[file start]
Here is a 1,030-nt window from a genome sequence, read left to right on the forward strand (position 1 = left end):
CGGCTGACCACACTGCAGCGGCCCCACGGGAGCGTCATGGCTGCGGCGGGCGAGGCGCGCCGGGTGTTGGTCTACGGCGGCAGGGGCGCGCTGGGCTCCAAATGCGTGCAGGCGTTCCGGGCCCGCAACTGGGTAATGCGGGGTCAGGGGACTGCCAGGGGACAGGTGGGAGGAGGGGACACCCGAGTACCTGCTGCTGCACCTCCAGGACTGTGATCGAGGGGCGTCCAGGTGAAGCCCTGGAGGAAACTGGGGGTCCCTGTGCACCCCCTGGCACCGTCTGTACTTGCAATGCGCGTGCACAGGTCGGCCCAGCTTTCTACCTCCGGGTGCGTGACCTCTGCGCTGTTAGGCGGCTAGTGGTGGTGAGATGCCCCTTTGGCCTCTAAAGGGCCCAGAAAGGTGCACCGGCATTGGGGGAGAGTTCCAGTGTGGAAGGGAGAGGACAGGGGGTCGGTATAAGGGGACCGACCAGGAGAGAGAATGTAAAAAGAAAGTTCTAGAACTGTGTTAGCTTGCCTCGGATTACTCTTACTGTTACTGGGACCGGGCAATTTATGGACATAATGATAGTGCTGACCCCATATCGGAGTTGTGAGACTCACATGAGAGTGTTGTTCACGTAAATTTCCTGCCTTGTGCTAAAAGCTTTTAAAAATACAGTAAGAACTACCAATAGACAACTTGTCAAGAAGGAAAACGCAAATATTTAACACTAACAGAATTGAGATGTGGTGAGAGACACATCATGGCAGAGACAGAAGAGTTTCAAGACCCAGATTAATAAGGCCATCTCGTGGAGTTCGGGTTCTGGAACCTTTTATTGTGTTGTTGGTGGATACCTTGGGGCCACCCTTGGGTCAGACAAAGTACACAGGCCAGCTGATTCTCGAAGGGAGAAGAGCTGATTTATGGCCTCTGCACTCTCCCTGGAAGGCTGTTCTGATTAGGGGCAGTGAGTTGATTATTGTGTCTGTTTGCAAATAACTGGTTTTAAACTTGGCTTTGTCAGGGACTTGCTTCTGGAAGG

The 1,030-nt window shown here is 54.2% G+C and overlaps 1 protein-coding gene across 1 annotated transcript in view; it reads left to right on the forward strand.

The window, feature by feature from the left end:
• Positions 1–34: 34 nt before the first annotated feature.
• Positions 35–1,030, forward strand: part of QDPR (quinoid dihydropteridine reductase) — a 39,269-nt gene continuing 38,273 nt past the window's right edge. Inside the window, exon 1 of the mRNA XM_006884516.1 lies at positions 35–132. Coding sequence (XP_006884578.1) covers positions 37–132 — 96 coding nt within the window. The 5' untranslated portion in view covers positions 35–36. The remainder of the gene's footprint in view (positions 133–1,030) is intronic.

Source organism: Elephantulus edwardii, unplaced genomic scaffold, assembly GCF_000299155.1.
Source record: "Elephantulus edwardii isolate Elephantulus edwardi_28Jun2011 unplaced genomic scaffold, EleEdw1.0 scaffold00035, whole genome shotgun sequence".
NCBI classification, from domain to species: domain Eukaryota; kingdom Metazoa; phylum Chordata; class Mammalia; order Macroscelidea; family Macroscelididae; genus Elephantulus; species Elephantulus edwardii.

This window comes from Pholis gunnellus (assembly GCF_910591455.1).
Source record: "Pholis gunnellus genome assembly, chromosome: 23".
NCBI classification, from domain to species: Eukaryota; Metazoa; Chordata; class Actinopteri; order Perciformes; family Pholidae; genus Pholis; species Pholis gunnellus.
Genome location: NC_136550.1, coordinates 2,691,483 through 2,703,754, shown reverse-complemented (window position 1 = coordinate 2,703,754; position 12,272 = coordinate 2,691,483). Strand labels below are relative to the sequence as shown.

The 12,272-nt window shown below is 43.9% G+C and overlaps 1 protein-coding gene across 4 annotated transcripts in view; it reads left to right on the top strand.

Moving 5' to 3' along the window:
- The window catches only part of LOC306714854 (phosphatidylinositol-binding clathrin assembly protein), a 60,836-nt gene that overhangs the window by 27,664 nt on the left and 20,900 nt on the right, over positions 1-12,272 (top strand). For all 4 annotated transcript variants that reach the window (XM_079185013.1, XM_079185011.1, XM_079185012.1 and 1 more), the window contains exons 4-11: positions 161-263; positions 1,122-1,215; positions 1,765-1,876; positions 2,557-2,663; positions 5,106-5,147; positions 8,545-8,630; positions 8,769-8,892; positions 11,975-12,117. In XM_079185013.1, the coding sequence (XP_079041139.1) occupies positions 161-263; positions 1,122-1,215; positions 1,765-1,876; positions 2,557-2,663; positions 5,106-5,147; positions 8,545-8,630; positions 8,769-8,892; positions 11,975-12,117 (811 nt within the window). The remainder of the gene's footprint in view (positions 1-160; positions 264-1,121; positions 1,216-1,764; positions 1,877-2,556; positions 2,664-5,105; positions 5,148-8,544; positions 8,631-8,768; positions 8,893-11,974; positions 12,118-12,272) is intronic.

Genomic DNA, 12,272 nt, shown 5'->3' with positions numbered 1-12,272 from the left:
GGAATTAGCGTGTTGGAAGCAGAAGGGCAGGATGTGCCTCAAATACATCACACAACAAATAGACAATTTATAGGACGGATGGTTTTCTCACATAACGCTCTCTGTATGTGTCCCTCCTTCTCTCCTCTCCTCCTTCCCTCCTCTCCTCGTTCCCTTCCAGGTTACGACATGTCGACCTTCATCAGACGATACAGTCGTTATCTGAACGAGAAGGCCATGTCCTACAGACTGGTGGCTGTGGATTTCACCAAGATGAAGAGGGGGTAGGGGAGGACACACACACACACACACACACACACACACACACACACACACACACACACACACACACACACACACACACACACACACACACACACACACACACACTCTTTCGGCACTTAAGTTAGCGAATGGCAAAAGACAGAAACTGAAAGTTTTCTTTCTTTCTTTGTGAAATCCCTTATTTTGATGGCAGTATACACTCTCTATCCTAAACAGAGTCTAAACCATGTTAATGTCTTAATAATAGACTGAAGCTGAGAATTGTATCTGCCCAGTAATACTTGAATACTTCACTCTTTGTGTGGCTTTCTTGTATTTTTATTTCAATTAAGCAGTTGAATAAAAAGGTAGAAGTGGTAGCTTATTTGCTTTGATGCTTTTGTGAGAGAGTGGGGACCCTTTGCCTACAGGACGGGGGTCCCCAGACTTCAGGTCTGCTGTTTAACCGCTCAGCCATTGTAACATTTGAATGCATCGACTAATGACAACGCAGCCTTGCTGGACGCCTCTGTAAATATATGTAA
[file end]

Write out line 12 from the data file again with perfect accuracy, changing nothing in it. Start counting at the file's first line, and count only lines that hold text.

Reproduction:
NCBI classification, from domain to species: Eukaryota; Metazoa; Chordata; class Actinopteri; order Perciformes; family Pholidae; genus Pholis; species Pholis gunnellus.